In a similar mailing sent out last July, Sekulow reported that the church's only offense was "highlighting moral issues during 1992 presidential campaign!" and adds, "If we allow IRS to silence this church, then churches across America will be silenced as well! Your own church or synagogue will be vitally affected."

In fact, as Americans United has pointed out repeatedly, nothing in federal tax law prohibits houses of worship from speaking out on political or moral issues. Section 501(c)(3) of the federal tax code bars non-profit groups from intervening in partisan campaigns dealing with candidates, stating that an exempt group may "not participate in, or intervene in (including the publishing or distribution of statements), any political campaign on behalf of (or in opposition to) any candidate for public office."

Most houses of worship in American abide by these rules, and certainly few go so far as to take out newspaper ads attacking specific candidates. (In fact, Americans United was unable to find another instance in which this has occurred.) In light of this, the ACLJ's claim that every church in America could be affected by the ruling in the Branch Ministries case is pure hyperbole.

ACLJ attorneys have also accused Americans United of targeting politically conservative churches. The facts show otherwise: Under Americans United's Project Fair Play, the organization has reported houses of worship to the IRS for endorsing Democrats, Republicans and third-party candidates.

What's next for the Branch Ministries case? The appeal will advance to the federal court of appeals for the District of Columbia in Washington. From there, the case could end up at the U.S. Supreme Court, although the high court would not be obligated to hear it. The entire process could take several years.

AU's Lynn said the organization will continue to track the legal controversy through the courts and weigh in with legal briefs when that is appropriate.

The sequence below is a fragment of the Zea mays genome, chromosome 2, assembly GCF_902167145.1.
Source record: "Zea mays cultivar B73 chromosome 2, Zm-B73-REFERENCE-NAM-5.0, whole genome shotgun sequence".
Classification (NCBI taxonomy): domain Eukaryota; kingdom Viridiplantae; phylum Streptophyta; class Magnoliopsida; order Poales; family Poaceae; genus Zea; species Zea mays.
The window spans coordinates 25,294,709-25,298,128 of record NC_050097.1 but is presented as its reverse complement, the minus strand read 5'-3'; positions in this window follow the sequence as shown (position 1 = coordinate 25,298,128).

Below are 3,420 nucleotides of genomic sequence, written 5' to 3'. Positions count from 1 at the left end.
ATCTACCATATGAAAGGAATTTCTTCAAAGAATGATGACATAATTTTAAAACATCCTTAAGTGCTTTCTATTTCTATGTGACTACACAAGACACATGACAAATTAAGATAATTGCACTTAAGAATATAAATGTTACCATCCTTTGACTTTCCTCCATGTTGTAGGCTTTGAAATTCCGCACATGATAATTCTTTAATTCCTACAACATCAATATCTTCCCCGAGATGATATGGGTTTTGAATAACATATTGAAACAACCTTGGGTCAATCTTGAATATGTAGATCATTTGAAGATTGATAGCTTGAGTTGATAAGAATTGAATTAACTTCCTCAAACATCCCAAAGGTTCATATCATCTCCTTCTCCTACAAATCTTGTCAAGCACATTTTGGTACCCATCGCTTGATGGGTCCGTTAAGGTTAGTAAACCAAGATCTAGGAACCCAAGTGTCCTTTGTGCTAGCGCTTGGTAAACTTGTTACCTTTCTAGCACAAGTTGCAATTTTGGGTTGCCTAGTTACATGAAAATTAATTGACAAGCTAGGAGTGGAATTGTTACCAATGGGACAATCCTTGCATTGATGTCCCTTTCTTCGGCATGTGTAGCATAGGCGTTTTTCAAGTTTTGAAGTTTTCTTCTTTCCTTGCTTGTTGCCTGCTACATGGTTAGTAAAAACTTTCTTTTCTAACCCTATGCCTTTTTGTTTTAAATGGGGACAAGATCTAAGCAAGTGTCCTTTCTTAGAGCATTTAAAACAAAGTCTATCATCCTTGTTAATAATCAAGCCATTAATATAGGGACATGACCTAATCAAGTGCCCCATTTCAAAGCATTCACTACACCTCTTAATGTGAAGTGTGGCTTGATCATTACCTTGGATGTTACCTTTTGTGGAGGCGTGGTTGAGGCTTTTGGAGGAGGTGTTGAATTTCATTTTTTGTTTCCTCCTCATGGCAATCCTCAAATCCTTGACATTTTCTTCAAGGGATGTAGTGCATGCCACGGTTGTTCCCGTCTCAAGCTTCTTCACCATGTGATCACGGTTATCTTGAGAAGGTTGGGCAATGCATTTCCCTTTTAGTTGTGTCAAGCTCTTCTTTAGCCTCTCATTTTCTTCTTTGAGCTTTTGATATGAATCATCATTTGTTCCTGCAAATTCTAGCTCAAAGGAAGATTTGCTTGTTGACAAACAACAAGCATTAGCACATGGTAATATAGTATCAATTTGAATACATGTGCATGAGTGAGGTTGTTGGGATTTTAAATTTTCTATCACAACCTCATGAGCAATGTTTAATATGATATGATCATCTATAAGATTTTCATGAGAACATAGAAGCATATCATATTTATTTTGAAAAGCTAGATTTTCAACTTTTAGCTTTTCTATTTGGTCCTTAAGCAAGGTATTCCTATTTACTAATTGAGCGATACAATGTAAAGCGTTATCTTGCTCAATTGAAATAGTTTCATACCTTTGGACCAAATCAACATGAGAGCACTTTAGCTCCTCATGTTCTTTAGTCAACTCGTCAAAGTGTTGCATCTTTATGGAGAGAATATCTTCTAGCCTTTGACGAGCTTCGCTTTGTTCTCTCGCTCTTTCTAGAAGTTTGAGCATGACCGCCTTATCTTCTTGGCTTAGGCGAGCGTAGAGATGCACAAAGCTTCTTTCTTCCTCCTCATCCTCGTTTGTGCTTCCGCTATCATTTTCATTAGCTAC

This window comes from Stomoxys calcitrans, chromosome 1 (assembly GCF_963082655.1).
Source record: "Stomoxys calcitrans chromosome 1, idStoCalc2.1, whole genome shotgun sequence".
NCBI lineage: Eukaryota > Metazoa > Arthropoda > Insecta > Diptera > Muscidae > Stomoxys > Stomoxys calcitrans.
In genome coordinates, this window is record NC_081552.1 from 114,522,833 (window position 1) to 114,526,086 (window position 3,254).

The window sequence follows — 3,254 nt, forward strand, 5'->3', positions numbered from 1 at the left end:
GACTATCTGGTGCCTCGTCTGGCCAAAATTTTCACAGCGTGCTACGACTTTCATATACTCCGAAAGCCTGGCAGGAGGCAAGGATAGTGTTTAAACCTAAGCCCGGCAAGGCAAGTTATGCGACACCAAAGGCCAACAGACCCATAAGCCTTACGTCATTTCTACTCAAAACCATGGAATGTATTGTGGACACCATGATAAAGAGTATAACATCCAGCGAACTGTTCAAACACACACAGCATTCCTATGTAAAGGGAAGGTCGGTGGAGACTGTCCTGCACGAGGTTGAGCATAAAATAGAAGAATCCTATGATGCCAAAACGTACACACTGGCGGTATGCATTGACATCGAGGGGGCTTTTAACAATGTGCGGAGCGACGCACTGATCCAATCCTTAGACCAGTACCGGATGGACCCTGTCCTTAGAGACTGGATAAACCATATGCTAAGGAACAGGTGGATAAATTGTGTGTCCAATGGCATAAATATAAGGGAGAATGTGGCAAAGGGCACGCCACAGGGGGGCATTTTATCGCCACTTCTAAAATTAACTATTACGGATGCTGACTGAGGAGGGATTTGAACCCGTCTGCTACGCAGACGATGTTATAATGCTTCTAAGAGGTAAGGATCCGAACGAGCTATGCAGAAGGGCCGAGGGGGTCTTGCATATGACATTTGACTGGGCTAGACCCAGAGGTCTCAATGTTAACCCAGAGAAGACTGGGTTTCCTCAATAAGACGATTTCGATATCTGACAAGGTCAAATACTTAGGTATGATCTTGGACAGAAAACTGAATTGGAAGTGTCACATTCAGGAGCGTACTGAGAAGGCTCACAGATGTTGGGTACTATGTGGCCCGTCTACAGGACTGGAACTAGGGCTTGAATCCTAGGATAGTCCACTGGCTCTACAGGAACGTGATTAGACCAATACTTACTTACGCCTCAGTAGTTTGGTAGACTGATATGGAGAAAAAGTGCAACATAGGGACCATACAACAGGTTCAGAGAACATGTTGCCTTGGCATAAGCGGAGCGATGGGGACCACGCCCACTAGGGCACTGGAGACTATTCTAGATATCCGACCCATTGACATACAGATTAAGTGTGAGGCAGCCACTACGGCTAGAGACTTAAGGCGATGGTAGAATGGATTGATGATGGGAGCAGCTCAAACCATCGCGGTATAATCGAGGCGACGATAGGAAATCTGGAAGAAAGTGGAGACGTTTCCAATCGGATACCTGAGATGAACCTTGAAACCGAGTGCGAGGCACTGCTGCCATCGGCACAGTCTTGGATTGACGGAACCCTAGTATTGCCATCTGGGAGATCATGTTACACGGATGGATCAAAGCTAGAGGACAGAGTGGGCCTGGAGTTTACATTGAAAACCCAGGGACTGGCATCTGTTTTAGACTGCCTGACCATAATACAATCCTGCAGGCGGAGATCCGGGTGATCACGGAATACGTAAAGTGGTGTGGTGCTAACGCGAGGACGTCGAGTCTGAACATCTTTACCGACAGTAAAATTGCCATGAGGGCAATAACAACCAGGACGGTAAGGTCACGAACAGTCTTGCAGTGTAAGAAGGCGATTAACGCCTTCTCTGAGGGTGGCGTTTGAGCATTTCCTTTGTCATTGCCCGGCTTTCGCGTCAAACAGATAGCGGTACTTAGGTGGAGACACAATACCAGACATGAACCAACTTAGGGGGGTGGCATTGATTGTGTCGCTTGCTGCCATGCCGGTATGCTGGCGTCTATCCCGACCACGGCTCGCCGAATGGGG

Back in New York, there have been dramatic changes at the Church at Pierce Creek. In fact, it no longer exists. The building sits empty, and Little has moved his congregation into a historic church in downtown Binghamton. The building, formerly a United Methodist church, had been slated for the wrecking ball until Little's congregation bought it at a bargain price and renovated it last year. With the new building came a new name: the Landmark Church.

Little told Church & State that the timing of the move was serendipitous. As for the name change, he said the church changed it since Pierce Creek is a geographical feature near the old location. The word "landmark," he said, was chosen because the church is considered a historic landmark.

The Landmark Church does not hold 501(c)(3) tax-exempt status, and Little vows to "never place a church under 501(c)(3) again." Landmark Church, he said, is organized as a "free religious association." Little said he is not sure if this different status allows the church to engage in partisan politicking and said as far as he knows no church with this status has tested the IRS on the question.

Washington attorney Milton Cerny, the former head of the Exempt Organizations Ruling Area at the IRS, said churches claiming this type of status are still required to abide by the regulations imposed on 501(c)(3) organizations. (Cerny does consulting work for Americans United and last year drafted a memo to churches warning them against distributing biased voter guides.)

"The Church at Pierce Creek case is one of the most important legal controversies we've had to deal with," AU's Lynn says. "Americans United intends to stay involved in this issue to make certain that America's democratic process and our houses of worship aren't corrupted by sleazy politics."